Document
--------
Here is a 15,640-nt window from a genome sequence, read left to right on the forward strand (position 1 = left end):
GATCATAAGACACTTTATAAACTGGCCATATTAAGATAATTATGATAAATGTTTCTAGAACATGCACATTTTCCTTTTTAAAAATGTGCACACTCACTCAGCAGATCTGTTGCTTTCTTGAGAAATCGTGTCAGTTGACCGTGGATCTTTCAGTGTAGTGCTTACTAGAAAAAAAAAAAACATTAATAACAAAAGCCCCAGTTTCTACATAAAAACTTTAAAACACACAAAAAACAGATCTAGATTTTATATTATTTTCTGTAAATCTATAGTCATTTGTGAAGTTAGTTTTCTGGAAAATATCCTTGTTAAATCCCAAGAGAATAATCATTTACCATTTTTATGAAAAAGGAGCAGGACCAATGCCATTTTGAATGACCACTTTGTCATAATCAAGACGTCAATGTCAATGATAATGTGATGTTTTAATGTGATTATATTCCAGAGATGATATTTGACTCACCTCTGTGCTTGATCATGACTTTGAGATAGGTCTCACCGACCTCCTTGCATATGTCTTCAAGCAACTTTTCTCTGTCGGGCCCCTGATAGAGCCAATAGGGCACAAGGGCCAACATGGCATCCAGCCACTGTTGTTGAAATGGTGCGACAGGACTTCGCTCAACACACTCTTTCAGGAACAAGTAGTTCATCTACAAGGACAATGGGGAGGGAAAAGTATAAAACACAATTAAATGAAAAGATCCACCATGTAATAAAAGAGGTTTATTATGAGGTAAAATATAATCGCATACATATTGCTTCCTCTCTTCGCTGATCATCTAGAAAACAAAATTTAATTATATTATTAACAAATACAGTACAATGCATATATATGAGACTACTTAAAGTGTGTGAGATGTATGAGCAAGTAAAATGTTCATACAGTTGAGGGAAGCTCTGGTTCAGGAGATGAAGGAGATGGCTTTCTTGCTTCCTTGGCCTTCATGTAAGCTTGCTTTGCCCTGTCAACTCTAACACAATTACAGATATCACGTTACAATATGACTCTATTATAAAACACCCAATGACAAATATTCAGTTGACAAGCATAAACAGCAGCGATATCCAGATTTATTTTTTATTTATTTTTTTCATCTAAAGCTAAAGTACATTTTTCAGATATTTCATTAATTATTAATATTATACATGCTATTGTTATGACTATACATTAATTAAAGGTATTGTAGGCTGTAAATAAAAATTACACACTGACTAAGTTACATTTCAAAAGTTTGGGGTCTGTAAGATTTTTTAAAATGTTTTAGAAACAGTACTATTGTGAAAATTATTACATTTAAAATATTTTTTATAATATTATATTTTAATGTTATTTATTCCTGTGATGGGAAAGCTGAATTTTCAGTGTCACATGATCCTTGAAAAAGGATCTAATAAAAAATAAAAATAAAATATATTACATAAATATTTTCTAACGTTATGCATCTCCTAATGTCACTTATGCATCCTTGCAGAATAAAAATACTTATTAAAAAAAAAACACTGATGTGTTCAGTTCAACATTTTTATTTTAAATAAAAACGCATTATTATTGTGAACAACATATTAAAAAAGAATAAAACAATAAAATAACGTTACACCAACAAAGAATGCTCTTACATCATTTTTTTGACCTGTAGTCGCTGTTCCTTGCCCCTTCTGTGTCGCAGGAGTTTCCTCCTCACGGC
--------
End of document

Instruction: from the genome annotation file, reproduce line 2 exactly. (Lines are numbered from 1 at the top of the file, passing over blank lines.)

GATCATAAGACACTTTATAAACTGGCCATATTAAGATAATTATGATAAATGTTTCTAGAACATGCACATTTTCCTTTTTAAAAATGTGCACACTCACTCAGCAGATCTGTTGCTTTCTTGAGAAATCGTGTCAGTTGACCGTGGATCTTTCAGTGTAGTGCTTACTAGAAAAAAAAAAAACATTAATAACAAAAGCCCCAGTTTCTACATAAAAACTTTAAAACACACAAAAAACAGATCTAGATTTTATATTATTTTCTGTAAATCTATAGTCATTTGTGAAGTTAGTTTTCTGGAAAATATCCTTGTTAAATCCCAAGAGAATAATCATTTACCATTTTTATGAAAAAGGAGCAGGACCAATGCCATTTTGAATGACCACTTTGTCATAATCAAGACGTCAATGTCAATGATAATGTGATGTTTTAATGTGATTATATTCCAGAGATGATATTTGACTCACCTCTGTGCTTGATCATGACTTTGAGATAGGTCTCACCGACCTCCTTGCATATGTCTTCAAGCAACTTTTCTCTGTCGGGCCCCTGATAGAGCCAATAGGGCACAAGGGCCAACATGGCATCCAGCCACTGTTGTTGAAATGGTGCGACAGGACTTCGCTCAACACACTCTTTCAGGAACAAGTAGTTCATCTACAAGGACAATGGGGAGGGAAAAGTATAAAACACAATTAAATGAAAAGATCCACCATGTAATAAAAGAGGTTTATTATGAGGTAAAATATAATCGCATACATATTGCTTCCTCTCTTCGCTGATCATCTAGAAAACAAAATTTAATTATATTATTAACAAATACAGTACAATGCATATATATGAGACTACTTAAAGTGTGTGAGATGTATGAGCAAGTAAAATGTTCATACAGTTGAGGGAAGCTCTGGTTCAGGAGATGAAGGAGATGGCTTTCTTGCTTCCTTGGCCTTCATGTAAGCTTGCTTTGCCCTGTCAACTCTAACACAATTACAGATATCACGTTACAATATGACTCTATTATAAAACACCCAATGACAAATATTCAGTTGACAAGCATAAACAGCAGCGATATCCAGATTTATTTTTTATTTATTTTTTTCATCTAAAGCTAAAGTACATTTTTCAGATATTTCATTAATTATTAATATTATACATGCTATTGTTATGACTATACATTAATTAAAGGTATTGTAGGCTGTAAATAAAAATTACACACTGACTAAGTTACATTTCAAAAGTTTGGGGTCTGTAAGATTTTTTAAAATGTTTTAGAAACAGTACTATTGTGAAAATTATTACATTTAAAATATTTTTTATAATATTATATTTTAATGTTATTTATTCCTGTGATGGGAAAGCTGAATTTTCAGTGTCACATGATCCTTGAAAAAGGATCTAATAAAAAATAAAAATAAAATATATTACATAAATATTTTCTAACGTTATGCATCTCCTAATGTCACTTATGCATCCTTGCAGAATAAAAATACTTATTAAAAAAAAAACACTGATGTGTTCAGTTCAACATTTTTATTTTAAATAAAAACGCATTATTATTGTGAACAACATATTAAAAAAGAATAAAACAATAAAATAACGTTACACCAACAAAGAATGCTCTTACATCATTTTTTTGACCTGTAGTCGCTGTTCCTTGCCCCTTCTGTGTCGCAGGAGTTTCCTCCTCACGGC